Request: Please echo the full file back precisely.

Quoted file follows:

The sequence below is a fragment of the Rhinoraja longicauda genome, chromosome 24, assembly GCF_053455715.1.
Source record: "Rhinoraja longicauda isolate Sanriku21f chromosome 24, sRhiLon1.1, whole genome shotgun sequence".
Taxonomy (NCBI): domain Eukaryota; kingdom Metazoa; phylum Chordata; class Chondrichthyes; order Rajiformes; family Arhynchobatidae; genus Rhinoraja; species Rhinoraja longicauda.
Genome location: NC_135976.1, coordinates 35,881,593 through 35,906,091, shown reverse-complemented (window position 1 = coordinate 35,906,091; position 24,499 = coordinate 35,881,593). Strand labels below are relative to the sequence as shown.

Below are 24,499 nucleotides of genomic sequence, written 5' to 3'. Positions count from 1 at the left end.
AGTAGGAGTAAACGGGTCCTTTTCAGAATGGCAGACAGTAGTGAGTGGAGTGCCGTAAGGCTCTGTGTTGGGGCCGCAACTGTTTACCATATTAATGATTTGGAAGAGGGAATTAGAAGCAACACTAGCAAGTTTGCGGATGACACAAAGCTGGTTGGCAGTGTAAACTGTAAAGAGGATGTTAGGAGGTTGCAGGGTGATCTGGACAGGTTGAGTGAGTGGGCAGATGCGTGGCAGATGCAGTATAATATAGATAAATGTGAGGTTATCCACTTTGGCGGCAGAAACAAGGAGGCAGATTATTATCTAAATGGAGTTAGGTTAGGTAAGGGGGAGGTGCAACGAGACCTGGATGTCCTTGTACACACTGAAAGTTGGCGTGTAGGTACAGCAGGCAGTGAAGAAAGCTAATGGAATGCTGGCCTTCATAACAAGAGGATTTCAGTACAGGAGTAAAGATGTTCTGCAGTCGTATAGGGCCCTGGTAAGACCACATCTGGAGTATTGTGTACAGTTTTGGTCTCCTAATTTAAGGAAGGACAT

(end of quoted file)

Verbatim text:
The sequence below is a fragment of the Rhinoraja longicauda genome, chromosome 24, assembly GCF_053455715.1.
Source record: "Rhinoraja longicauda isolate Sanriku21f chromosome 24, sRhiLon1.1, whole genome shotgun sequence".
Taxonomy (NCBI): domain Eukaryota; kingdom Metazoa; phylum Chordata; class Chondrichthyes; order Rajiformes; family Arhynchobatidae; genus Rhinoraja; species Rhinoraja longicauda.
Genome location: NC_135976.1, coordinates 35,881,593 through 35,906,091, shown reverse-complemented (window position 1 = coordinate 35,906,091; position 24,499 = coordinate 35,881,593). Strand labels below are relative to the sequence as shown.

Below are 24,499 nucleotides of genomic sequence, written 5' to 3'. Positions count from 1 at the left end.
AGTAGGAGTAAACGGGTCCTTTTCAGAATGGCAGACAGTAGTGAGTGGAGTGCCGTAAGGCTCTGTGTTGGGGCCGCAACTGTTTACCATATTAATGATTTGGAAGAGGGAATTAGAAGCAACACTAGCAAGTTTGCGGATGACACAAAGCTGGTTGGCAGTGTAAACTGTAAAGAGGATGTTAGGAGGTTGCAGGGTGATCTGGACAGGTTGAGTGAGTGGGCAGATGCGTGGCAGATGCAGTATAATATAGATAAATGTGAGGTTATCCACTTTGGCGGCAGAAACAAGGAGGCAGATTATTATCTAAATGGAGTTAGGTTAGGTAAGGGGGAGGTGCAACGAGACCTGGATGTCCTTGTACACACTGAAAGTTGGCGTGTAGGTACAGCAGGCAGTGAAGAAAGCTAATGGAATGCTGGCCTTCATAACAAGAGGATTTCAGTACAGGAGTAAAGATGTTCTGCAGTCGTATAGGGCCCTGGTAAGACCACATCTGGAGTATTGTGTACAGTTTTGGTCTCCTAATTTAAGGAAGGACAT